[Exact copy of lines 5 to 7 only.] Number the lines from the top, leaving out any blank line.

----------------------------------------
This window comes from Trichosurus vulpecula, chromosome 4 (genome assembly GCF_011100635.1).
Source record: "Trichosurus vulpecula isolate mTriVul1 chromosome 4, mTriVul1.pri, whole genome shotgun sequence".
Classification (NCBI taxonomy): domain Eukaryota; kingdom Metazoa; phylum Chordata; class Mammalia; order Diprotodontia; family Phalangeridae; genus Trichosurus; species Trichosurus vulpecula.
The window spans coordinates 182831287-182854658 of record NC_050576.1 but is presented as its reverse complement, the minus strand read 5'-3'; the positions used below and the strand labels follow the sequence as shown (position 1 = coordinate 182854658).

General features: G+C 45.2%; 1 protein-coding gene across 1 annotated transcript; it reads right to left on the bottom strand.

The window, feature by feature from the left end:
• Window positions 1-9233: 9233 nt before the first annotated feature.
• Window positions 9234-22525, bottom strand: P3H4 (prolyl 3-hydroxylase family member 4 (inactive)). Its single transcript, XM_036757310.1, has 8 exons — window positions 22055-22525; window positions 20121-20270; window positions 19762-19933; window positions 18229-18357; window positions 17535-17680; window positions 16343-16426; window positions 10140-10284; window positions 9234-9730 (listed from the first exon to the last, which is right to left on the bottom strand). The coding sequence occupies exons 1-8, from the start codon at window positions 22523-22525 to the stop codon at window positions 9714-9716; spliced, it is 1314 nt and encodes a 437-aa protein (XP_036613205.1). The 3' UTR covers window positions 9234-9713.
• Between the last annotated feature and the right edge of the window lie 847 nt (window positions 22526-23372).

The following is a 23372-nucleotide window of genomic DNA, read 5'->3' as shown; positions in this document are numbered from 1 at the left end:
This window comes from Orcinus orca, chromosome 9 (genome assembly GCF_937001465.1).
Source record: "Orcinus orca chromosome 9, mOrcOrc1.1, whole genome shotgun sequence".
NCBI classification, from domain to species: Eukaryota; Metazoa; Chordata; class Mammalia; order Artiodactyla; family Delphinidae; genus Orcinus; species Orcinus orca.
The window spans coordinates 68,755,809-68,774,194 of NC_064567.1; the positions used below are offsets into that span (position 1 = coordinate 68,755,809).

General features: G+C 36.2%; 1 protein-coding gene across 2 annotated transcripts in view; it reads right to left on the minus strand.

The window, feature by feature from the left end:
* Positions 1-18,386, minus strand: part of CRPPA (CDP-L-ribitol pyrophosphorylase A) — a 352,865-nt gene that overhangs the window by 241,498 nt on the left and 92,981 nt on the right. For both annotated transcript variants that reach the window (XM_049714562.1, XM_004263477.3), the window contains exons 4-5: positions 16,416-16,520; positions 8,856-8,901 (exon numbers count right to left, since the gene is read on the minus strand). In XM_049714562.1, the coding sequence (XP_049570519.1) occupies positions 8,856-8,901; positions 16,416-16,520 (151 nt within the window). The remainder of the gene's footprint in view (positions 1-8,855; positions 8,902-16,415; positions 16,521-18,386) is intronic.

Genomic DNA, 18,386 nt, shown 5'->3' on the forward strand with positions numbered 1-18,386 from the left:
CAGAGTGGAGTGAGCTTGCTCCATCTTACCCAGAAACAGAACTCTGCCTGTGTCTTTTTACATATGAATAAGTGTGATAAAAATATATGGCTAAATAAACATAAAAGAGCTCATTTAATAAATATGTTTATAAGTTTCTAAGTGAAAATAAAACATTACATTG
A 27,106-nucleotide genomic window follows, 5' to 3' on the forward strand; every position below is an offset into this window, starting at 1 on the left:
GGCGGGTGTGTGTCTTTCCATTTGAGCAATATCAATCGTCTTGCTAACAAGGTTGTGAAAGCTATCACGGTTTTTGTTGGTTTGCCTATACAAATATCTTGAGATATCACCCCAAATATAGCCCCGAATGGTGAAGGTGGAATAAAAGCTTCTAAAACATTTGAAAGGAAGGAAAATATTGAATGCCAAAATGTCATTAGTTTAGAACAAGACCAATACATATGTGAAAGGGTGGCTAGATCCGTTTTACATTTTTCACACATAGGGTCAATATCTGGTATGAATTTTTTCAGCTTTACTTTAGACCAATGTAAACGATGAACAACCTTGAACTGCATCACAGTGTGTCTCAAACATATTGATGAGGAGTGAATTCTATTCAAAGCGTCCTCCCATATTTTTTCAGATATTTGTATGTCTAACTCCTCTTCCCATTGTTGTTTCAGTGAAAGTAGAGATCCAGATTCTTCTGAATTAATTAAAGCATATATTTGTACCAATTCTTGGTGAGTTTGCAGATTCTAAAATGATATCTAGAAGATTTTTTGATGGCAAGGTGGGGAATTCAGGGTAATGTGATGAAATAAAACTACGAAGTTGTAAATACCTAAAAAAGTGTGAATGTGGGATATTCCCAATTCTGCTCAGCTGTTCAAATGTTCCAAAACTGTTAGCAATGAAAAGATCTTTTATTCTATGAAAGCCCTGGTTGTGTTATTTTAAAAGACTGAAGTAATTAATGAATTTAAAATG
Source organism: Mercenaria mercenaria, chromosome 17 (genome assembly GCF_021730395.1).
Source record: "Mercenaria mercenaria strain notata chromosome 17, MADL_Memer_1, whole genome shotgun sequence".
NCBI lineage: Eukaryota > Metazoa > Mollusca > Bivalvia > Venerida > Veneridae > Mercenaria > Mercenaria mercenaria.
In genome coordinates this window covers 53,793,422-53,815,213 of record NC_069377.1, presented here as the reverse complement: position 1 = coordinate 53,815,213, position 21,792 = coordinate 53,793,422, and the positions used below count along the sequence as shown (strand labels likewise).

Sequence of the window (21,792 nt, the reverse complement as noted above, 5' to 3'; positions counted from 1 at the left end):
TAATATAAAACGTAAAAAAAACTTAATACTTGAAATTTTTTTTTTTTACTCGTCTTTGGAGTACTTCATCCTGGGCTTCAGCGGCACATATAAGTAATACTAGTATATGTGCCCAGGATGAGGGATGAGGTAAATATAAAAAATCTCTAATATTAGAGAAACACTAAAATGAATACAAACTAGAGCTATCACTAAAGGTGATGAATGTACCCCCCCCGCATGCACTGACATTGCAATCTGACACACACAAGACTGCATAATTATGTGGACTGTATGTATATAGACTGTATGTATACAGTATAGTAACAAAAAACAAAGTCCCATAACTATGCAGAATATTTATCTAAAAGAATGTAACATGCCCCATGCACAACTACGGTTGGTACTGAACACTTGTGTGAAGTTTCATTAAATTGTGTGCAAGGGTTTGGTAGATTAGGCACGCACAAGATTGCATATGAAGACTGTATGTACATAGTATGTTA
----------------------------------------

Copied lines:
General features: G+C 45.2%; 1 protein-coding gene across 1 annotated transcript; it reads right to left on the bottom strand.

The window, feature by feature from the left end:
• Window positions 1-9233: 9233 nt before the first annotated feature.